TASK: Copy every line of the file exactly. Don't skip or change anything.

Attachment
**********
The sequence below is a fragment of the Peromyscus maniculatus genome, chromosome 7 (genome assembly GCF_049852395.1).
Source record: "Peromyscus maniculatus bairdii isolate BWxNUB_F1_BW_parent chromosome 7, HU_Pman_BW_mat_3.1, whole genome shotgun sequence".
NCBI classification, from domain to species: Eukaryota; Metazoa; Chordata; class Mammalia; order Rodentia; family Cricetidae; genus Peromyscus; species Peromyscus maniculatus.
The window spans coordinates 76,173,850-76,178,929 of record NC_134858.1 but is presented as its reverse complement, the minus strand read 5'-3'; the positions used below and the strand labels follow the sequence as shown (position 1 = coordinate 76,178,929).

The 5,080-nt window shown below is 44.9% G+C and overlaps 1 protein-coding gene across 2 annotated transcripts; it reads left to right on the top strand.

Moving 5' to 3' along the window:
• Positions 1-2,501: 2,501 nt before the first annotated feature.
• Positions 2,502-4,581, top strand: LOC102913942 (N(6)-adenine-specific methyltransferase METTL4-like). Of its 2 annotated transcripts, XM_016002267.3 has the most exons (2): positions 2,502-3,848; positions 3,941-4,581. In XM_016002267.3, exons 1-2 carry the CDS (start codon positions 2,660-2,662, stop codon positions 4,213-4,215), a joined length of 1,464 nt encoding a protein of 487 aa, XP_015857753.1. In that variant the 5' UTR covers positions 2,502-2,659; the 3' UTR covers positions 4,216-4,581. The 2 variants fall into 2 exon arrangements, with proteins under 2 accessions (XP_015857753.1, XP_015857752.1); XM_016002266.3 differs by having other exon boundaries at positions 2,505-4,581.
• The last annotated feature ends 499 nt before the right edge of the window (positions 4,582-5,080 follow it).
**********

The sequence below is a fragment of the Peromyscus maniculatus genome, chromosome 7 (genome assembly GCF_049852395.1).
Source record: "Peromyscus maniculatus bairdii isolate BWxNUB_F1_BW_parent chromosome 7, HU_Pman_BW_mat_3.1, whole genome shotgun sequence".
NCBI classification, from domain to species: Eukaryota; Metazoa; Chordata; class Mammalia; order Rodentia; family Cricetidae; genus Peromyscus; species Peromyscus maniculatus.
The window spans coordinates 76,173,850-76,178,929 of record NC_134858.1 but is presented as its reverse complement, the minus strand read 5'-3'; the positions used below and the strand labels follow the sequence as shown (position 1 = coordinate 76,178,929).

The 5,080-nt window shown below is 44.9% G+C and overlaps 1 protein-coding gene across 2 annotated transcripts; it reads left to right on the top strand.

Moving 5' to 3' along the window:
• Positions 1-2,501: 2,501 nt before the first annotated feature.
• Positions 2,502-4,581, top strand: LOC102913942 (N(6)-adenine-specific methyltransferase METTL4-like). Of its 2 annotated transcripts, XM_016002267.3 has the most exons (2): positions 2,502-3,848; positions 3,941-4,581. In XM_016002267.3, exons 1-2 carry the CDS (start codon positions 2,660-2,662, stop codon positions 4,213-4,215), a joined length of 1,464 nt encoding a protein of 487 aa, XP_015857753.1. In that variant the 5' UTR covers positions 2,502-2,659; the 3' UTR covers positions 4,216-4,581. The 2 variants fall into 2 exon arrangements, with proteins under 2 accessions (XP_015857753.1, XP_015857752.1); XM_016002266.3 differs by having other exon boundaries at positions 2,505-4,581.
• The last annotated feature ends 499 nt before the right edge of the window (positions 4,582-5,080 follow it).